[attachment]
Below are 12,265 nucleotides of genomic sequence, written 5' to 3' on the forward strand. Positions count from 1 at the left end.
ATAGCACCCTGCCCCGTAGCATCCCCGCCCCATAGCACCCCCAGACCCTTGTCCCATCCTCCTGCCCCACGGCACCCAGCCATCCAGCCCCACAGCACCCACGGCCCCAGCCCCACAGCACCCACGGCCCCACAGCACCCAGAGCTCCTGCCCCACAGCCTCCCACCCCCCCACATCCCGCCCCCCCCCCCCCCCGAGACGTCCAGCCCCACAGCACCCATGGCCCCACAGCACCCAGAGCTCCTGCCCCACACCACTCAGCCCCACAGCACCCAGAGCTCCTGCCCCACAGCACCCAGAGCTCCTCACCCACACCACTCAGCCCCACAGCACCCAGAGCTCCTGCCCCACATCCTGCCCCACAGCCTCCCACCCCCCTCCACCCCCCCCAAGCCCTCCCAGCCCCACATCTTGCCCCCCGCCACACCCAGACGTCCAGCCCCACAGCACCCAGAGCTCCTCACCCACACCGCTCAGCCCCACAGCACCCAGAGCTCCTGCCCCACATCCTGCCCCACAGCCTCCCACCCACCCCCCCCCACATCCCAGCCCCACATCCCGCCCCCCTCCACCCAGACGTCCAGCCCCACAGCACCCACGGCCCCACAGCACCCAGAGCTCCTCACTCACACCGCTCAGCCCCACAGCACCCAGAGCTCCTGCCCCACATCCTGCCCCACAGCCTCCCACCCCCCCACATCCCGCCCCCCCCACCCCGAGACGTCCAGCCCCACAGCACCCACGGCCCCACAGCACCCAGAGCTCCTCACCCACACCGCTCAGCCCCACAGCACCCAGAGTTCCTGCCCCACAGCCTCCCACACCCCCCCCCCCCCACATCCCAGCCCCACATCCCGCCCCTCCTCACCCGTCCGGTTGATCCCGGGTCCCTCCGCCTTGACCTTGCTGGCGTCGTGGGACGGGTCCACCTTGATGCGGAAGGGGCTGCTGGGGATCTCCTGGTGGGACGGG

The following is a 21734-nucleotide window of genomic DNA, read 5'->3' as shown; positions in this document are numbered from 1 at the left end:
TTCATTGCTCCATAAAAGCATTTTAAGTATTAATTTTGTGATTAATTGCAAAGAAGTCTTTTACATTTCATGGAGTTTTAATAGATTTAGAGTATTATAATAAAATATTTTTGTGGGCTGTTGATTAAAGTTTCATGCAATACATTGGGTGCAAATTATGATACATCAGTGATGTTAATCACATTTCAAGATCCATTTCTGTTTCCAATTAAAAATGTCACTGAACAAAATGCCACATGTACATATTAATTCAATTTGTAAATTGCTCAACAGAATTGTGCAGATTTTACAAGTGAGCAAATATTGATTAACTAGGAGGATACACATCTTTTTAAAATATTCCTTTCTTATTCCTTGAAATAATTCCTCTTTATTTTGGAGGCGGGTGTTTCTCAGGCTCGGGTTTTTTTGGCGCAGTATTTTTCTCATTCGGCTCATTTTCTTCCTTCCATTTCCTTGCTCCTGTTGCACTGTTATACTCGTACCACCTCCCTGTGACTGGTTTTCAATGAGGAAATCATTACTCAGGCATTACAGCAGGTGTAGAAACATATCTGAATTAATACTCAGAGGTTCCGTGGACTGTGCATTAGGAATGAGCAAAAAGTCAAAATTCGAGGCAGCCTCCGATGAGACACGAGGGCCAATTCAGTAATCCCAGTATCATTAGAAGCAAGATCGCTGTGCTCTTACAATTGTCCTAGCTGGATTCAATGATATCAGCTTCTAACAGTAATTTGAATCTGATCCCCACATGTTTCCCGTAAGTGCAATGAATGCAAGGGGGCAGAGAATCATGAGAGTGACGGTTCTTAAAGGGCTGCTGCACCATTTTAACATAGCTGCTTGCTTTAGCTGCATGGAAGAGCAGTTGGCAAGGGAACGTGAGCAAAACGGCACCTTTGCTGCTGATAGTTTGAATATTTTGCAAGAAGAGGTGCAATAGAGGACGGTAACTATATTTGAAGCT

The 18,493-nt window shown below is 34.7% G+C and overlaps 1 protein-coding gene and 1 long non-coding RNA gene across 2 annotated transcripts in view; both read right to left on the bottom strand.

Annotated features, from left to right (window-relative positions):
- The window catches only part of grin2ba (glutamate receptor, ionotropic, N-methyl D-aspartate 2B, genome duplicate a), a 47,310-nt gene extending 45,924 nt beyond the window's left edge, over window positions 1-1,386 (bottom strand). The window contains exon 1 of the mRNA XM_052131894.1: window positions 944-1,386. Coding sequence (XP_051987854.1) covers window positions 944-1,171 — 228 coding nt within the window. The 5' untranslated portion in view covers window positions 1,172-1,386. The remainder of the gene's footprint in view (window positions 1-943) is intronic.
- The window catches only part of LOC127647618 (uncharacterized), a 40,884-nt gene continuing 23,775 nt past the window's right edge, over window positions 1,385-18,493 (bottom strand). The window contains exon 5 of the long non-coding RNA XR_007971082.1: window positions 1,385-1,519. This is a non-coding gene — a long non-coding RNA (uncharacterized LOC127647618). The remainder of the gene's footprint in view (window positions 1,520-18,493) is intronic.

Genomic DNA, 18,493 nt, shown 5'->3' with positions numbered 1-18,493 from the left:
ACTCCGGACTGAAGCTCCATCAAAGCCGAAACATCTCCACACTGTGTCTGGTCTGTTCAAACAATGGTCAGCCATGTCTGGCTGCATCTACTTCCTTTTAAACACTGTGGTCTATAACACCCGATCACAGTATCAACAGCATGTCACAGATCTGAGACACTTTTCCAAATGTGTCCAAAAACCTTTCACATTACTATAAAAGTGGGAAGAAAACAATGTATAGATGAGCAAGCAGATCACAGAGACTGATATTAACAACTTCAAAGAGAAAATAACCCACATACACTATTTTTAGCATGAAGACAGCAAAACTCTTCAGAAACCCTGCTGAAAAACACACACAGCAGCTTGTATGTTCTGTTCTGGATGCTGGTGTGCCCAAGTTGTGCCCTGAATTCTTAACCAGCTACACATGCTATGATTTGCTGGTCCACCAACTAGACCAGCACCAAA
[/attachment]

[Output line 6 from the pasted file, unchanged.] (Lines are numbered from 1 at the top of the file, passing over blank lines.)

Annotated features, from left to right (window-relative positions):